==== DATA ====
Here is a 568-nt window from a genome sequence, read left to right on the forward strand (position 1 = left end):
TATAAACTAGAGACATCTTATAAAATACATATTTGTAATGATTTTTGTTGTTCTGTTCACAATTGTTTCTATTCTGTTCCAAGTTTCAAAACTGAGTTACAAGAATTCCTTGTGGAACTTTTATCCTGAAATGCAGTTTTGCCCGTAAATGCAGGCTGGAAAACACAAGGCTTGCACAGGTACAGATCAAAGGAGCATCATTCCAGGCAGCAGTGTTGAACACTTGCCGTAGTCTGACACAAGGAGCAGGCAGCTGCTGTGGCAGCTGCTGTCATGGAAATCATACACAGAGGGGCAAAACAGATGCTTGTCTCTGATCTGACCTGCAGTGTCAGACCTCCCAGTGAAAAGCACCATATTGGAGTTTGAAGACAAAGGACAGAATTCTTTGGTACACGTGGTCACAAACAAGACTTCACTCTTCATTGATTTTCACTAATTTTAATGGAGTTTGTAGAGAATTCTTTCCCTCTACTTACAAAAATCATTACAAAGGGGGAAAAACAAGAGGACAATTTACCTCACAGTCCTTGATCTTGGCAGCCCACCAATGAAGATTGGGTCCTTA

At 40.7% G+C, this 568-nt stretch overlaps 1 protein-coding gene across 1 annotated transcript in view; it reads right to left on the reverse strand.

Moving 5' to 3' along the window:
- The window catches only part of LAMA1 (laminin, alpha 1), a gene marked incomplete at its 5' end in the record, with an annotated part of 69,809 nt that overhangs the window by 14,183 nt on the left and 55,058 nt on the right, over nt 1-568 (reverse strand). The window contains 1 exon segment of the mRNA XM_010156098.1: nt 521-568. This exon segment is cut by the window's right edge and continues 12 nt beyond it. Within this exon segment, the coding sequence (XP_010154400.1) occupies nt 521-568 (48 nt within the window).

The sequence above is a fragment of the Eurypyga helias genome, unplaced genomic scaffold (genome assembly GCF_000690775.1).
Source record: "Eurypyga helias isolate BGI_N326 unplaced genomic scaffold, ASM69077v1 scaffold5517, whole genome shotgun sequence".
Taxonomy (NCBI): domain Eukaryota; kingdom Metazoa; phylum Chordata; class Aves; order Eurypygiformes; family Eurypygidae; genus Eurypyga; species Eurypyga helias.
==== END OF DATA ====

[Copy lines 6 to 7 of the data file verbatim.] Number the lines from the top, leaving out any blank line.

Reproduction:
The sequence above is a fragment of the Eurypyga helias genome, unplaced genomic scaffold (genome assembly GCF_000690775.1).
Source record: "Eurypyga helias isolate BGI_N326 unplaced genomic scaffold, ASM69077v1 scaffold5517, whole genome shotgun sequence".